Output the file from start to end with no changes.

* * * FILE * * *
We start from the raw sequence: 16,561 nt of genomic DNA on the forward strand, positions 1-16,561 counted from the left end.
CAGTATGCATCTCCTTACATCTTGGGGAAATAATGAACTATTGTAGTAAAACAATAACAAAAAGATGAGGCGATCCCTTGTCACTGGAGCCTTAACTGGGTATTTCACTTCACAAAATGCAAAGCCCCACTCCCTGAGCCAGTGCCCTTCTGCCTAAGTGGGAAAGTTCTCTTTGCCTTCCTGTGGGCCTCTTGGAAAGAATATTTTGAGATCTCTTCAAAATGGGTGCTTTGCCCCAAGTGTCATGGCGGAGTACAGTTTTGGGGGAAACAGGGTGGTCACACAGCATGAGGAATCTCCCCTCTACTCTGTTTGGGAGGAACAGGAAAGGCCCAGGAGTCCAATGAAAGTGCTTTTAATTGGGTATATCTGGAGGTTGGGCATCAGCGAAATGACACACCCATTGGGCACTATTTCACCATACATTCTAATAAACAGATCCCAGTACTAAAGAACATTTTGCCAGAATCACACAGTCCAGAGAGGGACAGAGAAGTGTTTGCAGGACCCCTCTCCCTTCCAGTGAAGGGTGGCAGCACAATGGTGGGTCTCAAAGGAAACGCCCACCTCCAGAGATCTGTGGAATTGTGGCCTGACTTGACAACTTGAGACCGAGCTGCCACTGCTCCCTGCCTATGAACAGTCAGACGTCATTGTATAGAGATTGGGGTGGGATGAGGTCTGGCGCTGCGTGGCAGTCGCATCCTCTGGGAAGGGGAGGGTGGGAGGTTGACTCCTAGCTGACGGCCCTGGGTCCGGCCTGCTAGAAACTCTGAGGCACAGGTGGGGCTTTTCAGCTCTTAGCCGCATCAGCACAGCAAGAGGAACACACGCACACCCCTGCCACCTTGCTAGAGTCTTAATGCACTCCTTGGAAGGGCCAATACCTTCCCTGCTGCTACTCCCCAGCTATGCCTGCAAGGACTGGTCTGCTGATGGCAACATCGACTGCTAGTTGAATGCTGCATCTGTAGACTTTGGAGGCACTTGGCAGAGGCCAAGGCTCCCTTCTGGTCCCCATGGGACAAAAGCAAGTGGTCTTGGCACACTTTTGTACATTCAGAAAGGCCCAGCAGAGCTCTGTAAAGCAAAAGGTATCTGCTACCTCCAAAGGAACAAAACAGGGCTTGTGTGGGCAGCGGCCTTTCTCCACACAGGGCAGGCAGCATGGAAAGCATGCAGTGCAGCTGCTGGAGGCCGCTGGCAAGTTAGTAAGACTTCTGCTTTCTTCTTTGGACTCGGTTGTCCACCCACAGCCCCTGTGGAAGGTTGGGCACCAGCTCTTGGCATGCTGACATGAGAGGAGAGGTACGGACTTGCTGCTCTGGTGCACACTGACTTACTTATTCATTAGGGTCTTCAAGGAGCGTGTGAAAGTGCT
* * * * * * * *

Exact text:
We start from the raw sequence: 16,561 nt of genomic DNA on the forward strand, positions 1-16,561 counted from the left end.
CAGTATGCATCTCCTTACATCTTGGGGAAATAATGAACTATTGTAGTAAAACAATAACAAAAAGATGAGGCGATCCCTTGTCACTGGAGCCTTAACTGGGTATTTCACTTCACAAAATGCAAAGCCCCACTCCCTGAGCCAGTGCCCTTCTGCCTAAGTGGGAAAGTTCTCTTTGCCTTCCTGTGGGCCTCTTGGAAAGAATATTTTGAGATCTCTTCAAAATGGGTGCTTTGCCCCAAGTGTCATGGCGGAGTACAGTTTTGGGGGAAACAGGGTGGTCACACAGCATGAGGAATCTCCCCTCTACTCTGTTTGGGAGGAACAGGAAAGGCCCAGGAGTCCAATGAAAGTGCTTTTAATTGGGTATATCTGGAGGTTGGGCATCAGCGAAATGACACACCCATTGGGCACTATTTCACCATACATTCTAATAAACAGATCCCAGTACTAAAGAACATTTTGCCAGAATCACACAGTCCAGAGAGGGACAGAGAAGTGTTTGCAGGACCCCTCTCCCTTCCAGTGAAGGGTGGCAGCACAATGGTGGGTCTCAAAGGAAACGCCCACCTCCAGAGATCTGTGGAATTGTGGCCTGACTTGACAACTTGAGACCGAGCTGCCACTGCTCCCTGCCTATGAACAGTCAGACGTCATTGTATAGAGATTGGGGTGGGATGAGGTCTGGCGCTGCGTGGCAGTCGCATCCTCTGGGAAGGGGAGGGTGGGAGGTTGACTCCTAGCTGACGGCCCTGGGTCCGGCCTGCTAGAAACTCTGAGGCACAGGTGGGGCTTTTCAGCTCTTAGCCGCATCAGCACAGCAAGAGGAACACACGCACACCCCTGCCACCTTGCTAGAGTCTTAATGCACTCCTTGGAAGGGCCAATACCTTCCCTGCTGCTACTCCCCAGCTATGCCTGCAAGGACTGGTCTGCTGATGGCAACATCGACTGCTAGTTGAATGCTGCATCTGTAGACTTTGGAGGCACTTGGCAGAGGCCAAGGCTCCCTTCTGGTCCCCATGGGACAAAAGCAAGTGGTCTTGGCACACTTTTGTACATTCAGAAAGGCCCAGCAGAGCTCTGTAAAGCAAAAGGTATCTGCTACCTCCAAAGGAACAAAACAGGGCTTGTGTGGGCAGCGGCCTTTCTCCACACAGGGCAGGCAGCATGGAAAGCATGCAGTGCAGCTGCTGGAGGCCGCTGGCAAGTTAGTAAGACTTCTGCTTTCTTCTTTGGACTCGGTTGTCCACCCACAGCCCCTGTGGAAGGTTGGGCACCAGCTCTTGGCATGCTGACATGAGAGGAGAGGTACGGACTTGCTGCTCTGGTGCACACTGACTTACTTATTCATTAGGGTCTTCAAGGAGCGTGTGAAAGTGCT